Hello. I’m Doctor Bill Cassidy.

 
“I’ve had the privilege of representing the 6th Congressional District of Louisiana. 
 
“As a doctor, I’ve worked in Louisiana’s public hospital system treating the uninsured and underinsured for 25 years.
 
“When my patients tell me about their health concerns, they also tell me they are worried about the economy, their jobs, the direction of our country.
 
“Many families, many Louisiana families, are struggling.
 
“They need better jobs, better wages, better benefits.
 
“We have the opportunity to create these jobs. It starts with developing North America's natural resources and securing America’s energy independence now. 
 
“That’s why I’ve been fighting for job-creating projects like the Keystone XL pipeline.
 
“Last week, the House of Representatives passed the Cassidy Keystone bill which would approve the construction of this pipeline. This is the ninth time the House has voted to build the Keystone pipeline.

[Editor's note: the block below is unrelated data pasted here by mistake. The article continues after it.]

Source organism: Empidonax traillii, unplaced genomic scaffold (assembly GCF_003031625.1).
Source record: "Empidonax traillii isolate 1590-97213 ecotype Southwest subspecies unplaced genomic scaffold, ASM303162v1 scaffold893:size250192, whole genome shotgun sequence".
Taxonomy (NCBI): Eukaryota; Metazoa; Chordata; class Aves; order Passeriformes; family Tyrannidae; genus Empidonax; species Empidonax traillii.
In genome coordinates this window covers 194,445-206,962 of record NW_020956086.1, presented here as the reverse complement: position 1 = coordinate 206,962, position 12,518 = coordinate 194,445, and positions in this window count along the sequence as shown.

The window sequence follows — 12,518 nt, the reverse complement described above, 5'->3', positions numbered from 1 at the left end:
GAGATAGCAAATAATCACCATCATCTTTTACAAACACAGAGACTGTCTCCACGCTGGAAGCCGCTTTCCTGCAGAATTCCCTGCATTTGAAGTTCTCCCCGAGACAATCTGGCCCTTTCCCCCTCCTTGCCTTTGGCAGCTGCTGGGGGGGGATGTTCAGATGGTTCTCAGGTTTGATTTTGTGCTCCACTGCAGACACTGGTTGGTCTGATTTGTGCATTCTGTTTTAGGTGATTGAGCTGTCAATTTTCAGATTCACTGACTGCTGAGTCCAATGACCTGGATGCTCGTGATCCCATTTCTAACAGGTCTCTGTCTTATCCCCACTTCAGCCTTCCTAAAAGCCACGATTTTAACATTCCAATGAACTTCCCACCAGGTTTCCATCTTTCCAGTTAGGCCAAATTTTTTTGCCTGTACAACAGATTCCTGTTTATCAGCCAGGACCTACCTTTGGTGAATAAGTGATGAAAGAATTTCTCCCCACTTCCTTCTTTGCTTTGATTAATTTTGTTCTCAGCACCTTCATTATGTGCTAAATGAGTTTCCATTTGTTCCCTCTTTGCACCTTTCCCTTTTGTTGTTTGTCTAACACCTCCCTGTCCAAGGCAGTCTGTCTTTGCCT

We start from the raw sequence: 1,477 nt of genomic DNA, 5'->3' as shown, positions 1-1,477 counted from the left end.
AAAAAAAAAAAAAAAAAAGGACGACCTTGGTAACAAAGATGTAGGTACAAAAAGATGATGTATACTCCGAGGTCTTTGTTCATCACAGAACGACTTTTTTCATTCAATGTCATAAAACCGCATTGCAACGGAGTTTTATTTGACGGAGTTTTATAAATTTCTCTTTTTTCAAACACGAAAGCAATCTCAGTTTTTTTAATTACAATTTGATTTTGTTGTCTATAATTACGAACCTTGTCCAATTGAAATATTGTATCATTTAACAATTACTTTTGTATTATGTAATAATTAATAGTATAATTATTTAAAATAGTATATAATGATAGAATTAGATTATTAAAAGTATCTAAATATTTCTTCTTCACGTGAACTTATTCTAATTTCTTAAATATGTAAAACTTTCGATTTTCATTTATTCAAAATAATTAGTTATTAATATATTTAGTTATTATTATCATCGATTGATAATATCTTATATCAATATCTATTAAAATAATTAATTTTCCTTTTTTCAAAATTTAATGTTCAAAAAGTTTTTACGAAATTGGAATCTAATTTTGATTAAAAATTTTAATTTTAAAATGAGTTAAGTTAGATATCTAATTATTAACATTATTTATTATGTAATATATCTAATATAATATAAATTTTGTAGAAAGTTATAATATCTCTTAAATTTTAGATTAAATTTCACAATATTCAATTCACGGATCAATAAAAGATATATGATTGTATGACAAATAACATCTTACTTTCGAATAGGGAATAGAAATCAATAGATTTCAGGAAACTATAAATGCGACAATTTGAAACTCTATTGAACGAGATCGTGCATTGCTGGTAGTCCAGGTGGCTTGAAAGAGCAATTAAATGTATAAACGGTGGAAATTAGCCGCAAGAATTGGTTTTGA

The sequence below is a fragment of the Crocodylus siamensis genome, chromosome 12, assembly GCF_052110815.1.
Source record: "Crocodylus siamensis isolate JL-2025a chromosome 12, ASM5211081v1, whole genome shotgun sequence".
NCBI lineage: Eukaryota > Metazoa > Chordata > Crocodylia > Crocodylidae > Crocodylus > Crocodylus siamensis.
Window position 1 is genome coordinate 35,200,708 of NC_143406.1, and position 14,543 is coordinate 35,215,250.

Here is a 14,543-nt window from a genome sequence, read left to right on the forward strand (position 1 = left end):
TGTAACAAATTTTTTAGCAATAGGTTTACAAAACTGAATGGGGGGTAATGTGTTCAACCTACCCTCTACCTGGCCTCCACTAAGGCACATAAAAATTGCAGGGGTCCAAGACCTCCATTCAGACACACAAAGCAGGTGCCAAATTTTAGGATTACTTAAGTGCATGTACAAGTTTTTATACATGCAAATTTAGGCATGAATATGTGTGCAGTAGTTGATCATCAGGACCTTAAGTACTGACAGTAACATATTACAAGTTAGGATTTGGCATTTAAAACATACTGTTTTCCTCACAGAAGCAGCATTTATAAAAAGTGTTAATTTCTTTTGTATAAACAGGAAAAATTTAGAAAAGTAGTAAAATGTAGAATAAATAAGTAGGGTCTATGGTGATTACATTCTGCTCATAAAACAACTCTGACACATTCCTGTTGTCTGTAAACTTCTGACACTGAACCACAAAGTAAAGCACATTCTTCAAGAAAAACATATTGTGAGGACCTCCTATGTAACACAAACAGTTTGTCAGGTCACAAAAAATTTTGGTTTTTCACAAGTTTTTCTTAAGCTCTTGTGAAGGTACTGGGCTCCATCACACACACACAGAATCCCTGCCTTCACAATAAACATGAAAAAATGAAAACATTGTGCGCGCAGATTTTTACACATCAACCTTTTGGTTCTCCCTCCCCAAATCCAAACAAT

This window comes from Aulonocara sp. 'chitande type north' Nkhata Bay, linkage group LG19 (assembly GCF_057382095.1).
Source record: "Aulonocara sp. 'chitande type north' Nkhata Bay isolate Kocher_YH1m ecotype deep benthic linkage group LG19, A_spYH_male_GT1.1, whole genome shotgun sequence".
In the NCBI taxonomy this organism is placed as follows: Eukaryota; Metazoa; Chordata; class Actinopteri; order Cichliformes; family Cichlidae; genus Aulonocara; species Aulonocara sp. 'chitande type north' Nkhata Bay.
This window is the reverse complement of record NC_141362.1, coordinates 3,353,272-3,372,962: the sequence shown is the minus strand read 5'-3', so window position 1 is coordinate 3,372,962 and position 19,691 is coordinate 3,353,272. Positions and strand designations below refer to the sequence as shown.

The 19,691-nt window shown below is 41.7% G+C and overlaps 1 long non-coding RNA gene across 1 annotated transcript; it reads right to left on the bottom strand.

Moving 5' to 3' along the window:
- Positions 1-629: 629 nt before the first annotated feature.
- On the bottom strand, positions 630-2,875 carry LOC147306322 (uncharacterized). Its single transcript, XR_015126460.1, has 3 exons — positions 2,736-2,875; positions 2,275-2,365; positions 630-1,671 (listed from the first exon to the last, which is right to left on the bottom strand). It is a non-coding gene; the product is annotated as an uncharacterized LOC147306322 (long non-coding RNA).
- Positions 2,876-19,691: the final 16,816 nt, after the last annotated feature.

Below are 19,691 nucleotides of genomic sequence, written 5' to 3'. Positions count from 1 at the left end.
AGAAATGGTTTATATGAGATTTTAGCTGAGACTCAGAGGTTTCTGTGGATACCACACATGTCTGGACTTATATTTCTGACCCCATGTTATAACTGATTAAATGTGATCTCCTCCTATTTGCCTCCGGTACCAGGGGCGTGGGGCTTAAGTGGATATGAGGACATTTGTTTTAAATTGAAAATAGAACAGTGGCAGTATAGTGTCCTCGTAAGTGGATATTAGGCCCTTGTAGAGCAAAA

“Building Keystone would create more than 40,000 high-paying jobs, putting billions of dollars in workers’ pockets, and give a much needed boost to America’s construction industry.
 
“Manufacturers and their employees throughout the economy also benefit from the construction of this infrastructure project.
 
“Refiners in Louisiana and along the Gulf Coast benefit from a reliable supply of heavy crude, including American oil from North Dakota, which would be transported through the pipeline. 
 
“More than 60 percent of Americans support building the pipeline.
 
“The State Department review found that the pipeline would have little or no impact on the environment. And it will also save lives, because when oil is transported by train or truck inevitably there are accidents and workers may die.
 
“Yet President Obama doesn’t seem to care.
 
“The case for approving the pipeline is clear and obvious. This is a perfect example of what the American people want President Obama and Congress to do. Americans’ frustration with the President’s failure to strengthen the economy, create jobs and make America energy secure was evident in the election November 4th.